• Auto: Instead of having to pay for fuel, tolls and maintenance to commute to/from work, your car sits and doesn’t cost you this. Maybe you don’t even need a car at all, and can just get by with Uber/Lyft and a bike?
  • Food: For periods of time, the food is on the company, so you can save on your food bill.
  • Entertainment: Again, your company is paying for you to be at another place, so you aren’t spending money on a lot of entertainment options during the week

All of these are ways to drop money into your FIRE accounts and get there earlier than expected.

Negatives of business travel

The reason that companies pay more for folks who travel is because it does suck at times. Sitting in airports or driving long distances, being away from family, strange hotels, strange food, etc. This can all wear on a person over time and that is why many folks do it for short “spurts” of a few years, and then move to a job with less or no travel. This is especially prevalent when someone wants to start a family. I have a peer who consulted for 4 years, and did 95% travel. Woke up early Monday morning, kissed his wife, on the road Mon-Fri, and got back late Friday night. He joked that he was a “weekend husband.” He finally joined my company when they wanted to have kids, and now travels about 25% = 30%. They just had their second child and are much happier.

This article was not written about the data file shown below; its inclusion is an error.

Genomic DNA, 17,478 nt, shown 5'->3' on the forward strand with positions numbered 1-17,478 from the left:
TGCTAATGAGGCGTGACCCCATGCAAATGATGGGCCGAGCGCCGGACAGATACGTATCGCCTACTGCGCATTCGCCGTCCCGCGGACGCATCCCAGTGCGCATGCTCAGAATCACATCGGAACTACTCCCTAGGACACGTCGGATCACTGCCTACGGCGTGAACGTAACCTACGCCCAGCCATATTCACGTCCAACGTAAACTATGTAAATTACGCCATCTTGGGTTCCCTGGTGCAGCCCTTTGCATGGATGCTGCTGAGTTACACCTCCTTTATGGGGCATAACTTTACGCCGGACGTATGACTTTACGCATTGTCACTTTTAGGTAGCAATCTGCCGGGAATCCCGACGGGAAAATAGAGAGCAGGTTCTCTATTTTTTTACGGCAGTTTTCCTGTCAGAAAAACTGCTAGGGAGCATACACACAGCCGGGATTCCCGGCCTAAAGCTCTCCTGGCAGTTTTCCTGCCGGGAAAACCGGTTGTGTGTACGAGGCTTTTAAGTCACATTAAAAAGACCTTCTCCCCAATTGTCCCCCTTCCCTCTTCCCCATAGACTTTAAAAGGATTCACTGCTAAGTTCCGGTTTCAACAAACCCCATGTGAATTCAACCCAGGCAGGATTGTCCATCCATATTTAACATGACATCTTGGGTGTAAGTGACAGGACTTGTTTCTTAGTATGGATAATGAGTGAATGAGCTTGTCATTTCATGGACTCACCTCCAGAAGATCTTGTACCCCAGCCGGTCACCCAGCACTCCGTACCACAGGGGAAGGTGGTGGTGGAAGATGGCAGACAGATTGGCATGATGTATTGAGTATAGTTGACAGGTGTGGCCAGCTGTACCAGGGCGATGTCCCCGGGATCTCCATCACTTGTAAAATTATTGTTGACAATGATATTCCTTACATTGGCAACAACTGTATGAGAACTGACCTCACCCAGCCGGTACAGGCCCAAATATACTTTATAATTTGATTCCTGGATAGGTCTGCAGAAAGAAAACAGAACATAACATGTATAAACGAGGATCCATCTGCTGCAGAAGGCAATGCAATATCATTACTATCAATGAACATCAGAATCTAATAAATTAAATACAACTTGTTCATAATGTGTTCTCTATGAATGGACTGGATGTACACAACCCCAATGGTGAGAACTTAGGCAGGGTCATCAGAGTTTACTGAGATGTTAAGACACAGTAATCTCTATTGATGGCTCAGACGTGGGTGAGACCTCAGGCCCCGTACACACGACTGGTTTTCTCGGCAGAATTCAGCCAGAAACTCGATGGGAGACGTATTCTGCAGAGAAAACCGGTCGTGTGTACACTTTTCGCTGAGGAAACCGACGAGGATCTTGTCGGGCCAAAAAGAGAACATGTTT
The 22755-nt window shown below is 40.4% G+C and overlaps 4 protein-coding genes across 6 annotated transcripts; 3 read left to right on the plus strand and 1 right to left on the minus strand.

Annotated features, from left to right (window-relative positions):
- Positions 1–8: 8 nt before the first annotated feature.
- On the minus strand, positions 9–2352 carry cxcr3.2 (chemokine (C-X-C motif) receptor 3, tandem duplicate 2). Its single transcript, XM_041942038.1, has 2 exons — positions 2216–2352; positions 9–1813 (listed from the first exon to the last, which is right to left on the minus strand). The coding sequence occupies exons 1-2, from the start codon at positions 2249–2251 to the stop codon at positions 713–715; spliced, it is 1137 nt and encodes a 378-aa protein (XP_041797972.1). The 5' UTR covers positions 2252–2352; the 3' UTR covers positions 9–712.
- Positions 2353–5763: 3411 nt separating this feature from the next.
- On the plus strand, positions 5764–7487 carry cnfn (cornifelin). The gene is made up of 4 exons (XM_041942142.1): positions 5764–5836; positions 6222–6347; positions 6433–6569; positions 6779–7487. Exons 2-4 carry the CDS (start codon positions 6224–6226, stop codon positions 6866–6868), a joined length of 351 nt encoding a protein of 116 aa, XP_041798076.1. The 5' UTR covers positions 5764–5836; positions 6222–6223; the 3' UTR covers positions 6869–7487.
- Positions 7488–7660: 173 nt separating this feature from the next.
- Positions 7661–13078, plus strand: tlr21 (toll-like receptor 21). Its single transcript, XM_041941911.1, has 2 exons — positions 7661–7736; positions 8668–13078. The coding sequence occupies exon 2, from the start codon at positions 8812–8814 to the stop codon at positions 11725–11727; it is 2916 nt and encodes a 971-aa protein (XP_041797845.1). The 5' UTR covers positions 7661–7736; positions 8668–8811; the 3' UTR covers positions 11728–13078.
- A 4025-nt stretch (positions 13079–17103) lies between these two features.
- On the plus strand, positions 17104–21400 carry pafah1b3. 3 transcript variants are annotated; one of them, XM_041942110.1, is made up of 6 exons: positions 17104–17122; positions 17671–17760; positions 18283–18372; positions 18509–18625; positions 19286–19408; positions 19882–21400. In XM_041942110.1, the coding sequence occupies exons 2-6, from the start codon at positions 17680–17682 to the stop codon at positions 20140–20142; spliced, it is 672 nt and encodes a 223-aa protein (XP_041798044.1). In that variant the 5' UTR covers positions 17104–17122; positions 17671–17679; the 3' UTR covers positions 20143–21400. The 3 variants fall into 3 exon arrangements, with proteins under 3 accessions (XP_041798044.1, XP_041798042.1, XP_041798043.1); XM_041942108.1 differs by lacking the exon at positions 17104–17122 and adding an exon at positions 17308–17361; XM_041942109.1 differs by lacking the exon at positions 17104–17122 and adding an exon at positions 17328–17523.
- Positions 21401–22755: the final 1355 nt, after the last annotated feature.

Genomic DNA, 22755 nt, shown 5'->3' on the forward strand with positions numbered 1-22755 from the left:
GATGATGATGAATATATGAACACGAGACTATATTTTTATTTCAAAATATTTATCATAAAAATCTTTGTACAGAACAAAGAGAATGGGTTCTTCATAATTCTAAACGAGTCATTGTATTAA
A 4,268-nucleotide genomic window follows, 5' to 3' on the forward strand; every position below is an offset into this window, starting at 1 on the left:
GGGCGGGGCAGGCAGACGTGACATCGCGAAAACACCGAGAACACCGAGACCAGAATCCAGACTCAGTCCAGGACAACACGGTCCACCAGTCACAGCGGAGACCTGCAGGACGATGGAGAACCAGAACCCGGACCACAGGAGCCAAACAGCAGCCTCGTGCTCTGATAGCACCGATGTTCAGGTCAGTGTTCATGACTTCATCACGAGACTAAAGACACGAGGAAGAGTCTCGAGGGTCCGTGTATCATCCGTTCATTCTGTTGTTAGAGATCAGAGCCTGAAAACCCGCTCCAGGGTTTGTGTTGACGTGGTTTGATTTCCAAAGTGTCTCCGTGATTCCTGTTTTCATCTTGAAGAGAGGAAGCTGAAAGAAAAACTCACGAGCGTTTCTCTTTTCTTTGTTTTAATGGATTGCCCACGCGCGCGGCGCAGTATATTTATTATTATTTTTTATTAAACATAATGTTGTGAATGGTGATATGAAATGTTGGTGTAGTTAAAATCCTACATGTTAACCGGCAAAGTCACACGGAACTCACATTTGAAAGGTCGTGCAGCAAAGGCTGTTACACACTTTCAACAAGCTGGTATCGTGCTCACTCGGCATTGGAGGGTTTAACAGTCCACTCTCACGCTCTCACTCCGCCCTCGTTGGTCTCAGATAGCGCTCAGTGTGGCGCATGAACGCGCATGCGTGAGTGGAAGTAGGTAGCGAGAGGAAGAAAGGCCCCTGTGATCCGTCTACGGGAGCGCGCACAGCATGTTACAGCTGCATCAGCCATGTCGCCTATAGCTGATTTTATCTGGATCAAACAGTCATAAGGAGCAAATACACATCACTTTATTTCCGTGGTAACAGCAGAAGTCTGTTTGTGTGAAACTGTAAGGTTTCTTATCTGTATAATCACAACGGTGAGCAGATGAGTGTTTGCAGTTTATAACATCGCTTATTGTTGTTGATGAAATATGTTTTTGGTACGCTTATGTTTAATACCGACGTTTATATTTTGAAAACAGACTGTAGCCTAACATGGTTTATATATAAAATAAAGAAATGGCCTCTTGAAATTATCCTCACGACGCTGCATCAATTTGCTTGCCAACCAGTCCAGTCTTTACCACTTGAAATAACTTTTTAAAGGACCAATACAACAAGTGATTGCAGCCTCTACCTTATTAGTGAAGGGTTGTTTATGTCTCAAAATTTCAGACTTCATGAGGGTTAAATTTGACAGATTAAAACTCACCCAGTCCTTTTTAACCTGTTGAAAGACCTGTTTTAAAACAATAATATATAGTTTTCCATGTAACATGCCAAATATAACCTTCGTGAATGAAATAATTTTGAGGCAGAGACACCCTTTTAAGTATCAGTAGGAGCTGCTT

I always told my students when I was counselling them on a job search to put “willing to travel” on the bottom of their resume. If you are young and want to make some money fast, consider extensive travel. Even if it isn’t for you, take the opportunity to do some travel for your company and pocket some additional funds to help you on your way to financial independence.

 

Any good road stories out there?

 

Mr. 39 Months

Monthly update – Nov 2017

Keeping it rolling, only 32 months from Financial Independence!

While September was a good month (1.26% gain), my October was kind of “middle of the road”, with a 0.47% growth. I started the month with $946K of invested assets (not counting savings), put $4,108 into my various accounts (401K, Roth IRA, brokerage), and ended with $953K. For the year, all total, I am still up around 8.26% (September really helped push me up)

Bonds and REITs were down a little in October (-0.3%), while the equity markets were up (+2.3%). My dividend portfolio (from my dad’s inherited IRA) is down -1.4%, and my value portfolio is down -3.2%. So again, my ability to pick stocks individually does not come close to matching the index fund investing method.

In the value portfolio

  • CSS Industries stock was up 4.2% for the month, and about 7.7% since I bought them a couple of months ago
  • Gilead lost -7.5% in October, but is still up 10.3% for the year
  • Taho lost -8.9%, and is down 13.7% for the year
  • Overall result of value investing play ytd is 1.8% for the last 4 months, or 7.2% annualized. Still not competing with the index funds.

For November, I plan on continuing to put my investment money into my bond mutual fund. I want to get my allocation more in line there with a 33% REITS/ 33% bonds/33% stocks plan. This will call on me to probably buy bonds each month for the rest of the year

Hope your Halloween was scary and exciting!

 

Mr. 39 Months.

Christmas Presents?